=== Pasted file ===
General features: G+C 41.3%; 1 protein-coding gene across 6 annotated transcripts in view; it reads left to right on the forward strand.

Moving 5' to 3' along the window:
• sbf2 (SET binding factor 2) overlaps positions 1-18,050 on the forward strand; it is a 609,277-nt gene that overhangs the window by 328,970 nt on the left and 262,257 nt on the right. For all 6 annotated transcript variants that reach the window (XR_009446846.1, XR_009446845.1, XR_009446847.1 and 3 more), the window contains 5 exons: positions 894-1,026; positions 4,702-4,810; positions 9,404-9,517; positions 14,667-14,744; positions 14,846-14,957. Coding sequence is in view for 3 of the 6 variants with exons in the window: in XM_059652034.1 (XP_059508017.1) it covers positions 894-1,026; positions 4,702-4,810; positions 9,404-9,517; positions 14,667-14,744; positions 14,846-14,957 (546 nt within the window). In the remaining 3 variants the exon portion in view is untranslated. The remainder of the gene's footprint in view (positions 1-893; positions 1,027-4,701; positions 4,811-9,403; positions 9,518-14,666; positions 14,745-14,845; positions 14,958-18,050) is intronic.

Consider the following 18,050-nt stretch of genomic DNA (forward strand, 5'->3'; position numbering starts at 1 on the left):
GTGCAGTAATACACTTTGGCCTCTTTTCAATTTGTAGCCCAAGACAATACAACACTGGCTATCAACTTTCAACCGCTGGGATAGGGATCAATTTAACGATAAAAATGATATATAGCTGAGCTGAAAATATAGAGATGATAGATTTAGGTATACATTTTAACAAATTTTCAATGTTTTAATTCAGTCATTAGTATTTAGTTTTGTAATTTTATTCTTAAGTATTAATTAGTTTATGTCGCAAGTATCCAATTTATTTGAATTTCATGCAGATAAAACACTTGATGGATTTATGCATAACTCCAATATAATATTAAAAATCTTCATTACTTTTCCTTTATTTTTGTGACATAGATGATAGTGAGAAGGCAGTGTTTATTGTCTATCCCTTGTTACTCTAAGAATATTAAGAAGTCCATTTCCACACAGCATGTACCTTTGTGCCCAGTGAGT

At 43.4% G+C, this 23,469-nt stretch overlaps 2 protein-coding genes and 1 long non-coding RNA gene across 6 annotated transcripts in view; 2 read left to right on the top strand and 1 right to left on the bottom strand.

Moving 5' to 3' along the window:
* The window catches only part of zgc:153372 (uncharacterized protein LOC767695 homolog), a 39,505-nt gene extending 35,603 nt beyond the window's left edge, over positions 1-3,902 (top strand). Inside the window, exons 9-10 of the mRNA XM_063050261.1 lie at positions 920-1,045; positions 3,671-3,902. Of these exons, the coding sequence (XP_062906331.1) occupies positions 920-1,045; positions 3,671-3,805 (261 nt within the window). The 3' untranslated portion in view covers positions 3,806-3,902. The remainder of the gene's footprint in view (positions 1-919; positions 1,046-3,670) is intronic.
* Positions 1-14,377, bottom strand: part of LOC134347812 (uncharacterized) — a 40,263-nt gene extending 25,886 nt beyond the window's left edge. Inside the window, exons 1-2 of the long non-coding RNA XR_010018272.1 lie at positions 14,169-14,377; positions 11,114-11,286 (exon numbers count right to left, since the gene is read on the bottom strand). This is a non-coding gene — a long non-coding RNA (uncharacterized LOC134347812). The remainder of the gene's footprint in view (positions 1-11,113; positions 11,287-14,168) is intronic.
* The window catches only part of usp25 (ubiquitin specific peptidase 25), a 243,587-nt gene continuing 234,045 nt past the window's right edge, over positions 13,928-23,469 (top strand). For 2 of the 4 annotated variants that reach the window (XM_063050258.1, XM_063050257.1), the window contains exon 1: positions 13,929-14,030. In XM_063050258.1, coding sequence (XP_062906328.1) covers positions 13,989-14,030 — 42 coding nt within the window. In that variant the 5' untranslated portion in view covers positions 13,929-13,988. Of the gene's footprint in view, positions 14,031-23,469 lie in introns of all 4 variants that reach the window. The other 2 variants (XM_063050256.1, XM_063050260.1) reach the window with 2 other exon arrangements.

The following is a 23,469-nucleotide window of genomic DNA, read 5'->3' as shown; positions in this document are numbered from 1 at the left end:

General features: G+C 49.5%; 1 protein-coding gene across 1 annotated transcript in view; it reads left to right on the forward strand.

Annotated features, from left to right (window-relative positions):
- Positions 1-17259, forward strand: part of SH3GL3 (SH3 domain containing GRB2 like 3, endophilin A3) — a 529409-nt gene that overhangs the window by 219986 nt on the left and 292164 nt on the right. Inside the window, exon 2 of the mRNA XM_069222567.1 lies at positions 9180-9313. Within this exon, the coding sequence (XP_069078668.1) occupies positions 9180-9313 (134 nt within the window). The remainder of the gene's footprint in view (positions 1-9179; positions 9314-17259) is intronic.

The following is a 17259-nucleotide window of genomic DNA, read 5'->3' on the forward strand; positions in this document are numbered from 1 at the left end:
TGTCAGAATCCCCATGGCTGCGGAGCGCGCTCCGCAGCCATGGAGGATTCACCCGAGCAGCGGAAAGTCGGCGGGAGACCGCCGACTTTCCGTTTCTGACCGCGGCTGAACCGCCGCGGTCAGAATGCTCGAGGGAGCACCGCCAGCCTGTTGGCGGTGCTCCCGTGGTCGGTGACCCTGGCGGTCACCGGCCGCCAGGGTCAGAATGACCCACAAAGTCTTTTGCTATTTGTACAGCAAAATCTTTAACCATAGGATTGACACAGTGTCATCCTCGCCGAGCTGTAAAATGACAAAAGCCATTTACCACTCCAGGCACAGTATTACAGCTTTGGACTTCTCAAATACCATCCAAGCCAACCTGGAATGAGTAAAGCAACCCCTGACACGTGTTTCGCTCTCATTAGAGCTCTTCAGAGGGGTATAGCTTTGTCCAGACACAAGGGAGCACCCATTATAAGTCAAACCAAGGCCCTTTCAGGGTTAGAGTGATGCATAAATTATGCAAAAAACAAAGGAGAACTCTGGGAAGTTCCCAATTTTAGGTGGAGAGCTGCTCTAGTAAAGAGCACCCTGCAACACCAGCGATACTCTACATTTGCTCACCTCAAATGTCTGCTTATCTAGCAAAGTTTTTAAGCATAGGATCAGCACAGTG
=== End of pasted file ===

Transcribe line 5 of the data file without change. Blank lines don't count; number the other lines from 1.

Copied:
GTGCAGTAATACACTTTGGCCTCTTTTCAATTTGTAGCCCAAGACAATACAACACTGGCTATCAACTTTCAACCGCTGGGATAGGGATCAATTTAACGATAAAAATGATATATAGCTGAGCTGAAAATATAGAGATGATAGATTTAGGTATACATTTTAACAAATTTTCAATGTTTTAATTCAGTCATTAGTATTTAGTTTTGTAATTTTATTCTTAAGTATTAATTAGTTTATGTCGCAAGTATCCAATTTATTTGAATTTCATGCAGATAAAACACTTGATGGATTTATGCATAACTCCAATATAATATTAAAAATCTTCATTACTTTTCCTTTATTTTTGTGACATAGATGATAGTGAGAAGGCAGTGTTTATTGTCTATCCCTTGTTACTCTAAGAATATTAAGAAGTCCATTTCCACACAGCATGTACCTTTGTGCCCAGTGAGT